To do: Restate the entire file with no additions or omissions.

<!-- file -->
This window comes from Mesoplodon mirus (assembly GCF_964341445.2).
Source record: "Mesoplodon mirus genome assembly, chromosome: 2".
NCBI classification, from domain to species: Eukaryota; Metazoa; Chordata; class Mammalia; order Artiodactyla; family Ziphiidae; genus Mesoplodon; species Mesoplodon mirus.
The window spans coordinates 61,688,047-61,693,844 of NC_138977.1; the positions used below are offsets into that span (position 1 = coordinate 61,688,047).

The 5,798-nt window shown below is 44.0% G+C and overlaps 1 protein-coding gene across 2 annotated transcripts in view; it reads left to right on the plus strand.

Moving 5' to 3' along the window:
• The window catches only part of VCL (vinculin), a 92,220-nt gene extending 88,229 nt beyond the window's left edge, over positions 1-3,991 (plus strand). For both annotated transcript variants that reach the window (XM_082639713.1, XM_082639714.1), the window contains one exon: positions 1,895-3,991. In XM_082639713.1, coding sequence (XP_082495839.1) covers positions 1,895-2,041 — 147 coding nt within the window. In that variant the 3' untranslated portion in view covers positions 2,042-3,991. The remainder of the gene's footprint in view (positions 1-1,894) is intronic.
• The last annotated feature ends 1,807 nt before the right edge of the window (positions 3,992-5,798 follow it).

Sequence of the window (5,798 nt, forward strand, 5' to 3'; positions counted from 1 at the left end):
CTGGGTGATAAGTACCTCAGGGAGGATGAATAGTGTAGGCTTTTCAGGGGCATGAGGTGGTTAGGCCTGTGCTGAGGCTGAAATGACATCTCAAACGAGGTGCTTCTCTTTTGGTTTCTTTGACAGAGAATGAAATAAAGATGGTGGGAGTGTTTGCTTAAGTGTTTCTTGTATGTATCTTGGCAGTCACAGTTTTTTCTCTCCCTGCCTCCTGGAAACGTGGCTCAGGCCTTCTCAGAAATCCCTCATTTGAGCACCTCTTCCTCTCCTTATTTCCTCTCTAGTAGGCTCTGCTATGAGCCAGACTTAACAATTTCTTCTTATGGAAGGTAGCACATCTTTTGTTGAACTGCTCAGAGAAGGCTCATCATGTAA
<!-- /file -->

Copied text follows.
This window comes from Mesoplodon mirus (assembly GCF_964341445.2).
Source record: "Mesoplodon mirus genome assembly, chromosome: 2".
NCBI classification, from domain to species: Eukaryota; Metazoa; Chordata; class Mammalia; order Artiodactyla; family Ziphiidae; genus Mesoplodon; species Mesoplodon mirus.
The window spans coordinates 61,688,047-61,693,844 of NC_138977.1; the positions used below are offsets into that span (position 1 = coordinate 61,688,047).

The 5,798-nt window shown below is 44.0% G+C and overlaps 1 protein-coding gene across 2 annotated transcripts in view; it reads left to right on the plus strand.

Moving 5' to 3' along the window:
• The window catches only part of VCL (vinculin), a 92,220-nt gene extending 88,229 nt beyond the window's left edge, over positions 1-3,991 (plus strand). For both annotated transcript variants that reach the window (XM_082639713.1, XM_082639714.1), the window contains one exon: positions 1,895-3,991. In XM_082639713.1, coding sequence (XP_082495839.1) covers positions 1,895-2,041 — 147 coding nt within the window. In that variant the 3' untranslated portion in view covers positions 2,042-3,991. The remainder of the gene's footprint in view (positions 1-1,894) is intronic.
• The last annotated feature ends 1,807 nt before the right edge of the window (positions 3,992-5,798 follow it).

Sequence of the window (5,798 nt, forward strand, 5' to 3'; positions counted from 1 at the left end):
CTGGGTGATAAGTACCTCAGGGAGGATGAATAGTGTAGGCTTTTCAGGGGCATGAGGTGGTTAGGCCTGTGCTGAGGCTGAAATGACATCTCAAACGAGGTGCTTCTCTTTTGGTTTCTTTGACAGAGAATGAAATAAAGATGGTGGGAGTGTTTGCTTAAGTGTTTCTTGTATGTATCTTGGCAGTCACAGTTTTTTCTCTCCCTGCCTCCTGGAAACGTGGCTCAGGCCTTCTCAGAAATCCCTCATTTGAGCACCTCTTCCTCTCCTTATTTCCTCTCTAGTAGGCTCTGCTATGAGCCAGACTTAACAATTTCTTCTTATGGAAGGTAGCACATCTTTTGTTGAACTGCTCAGAGAAGGCTCATCATGTAA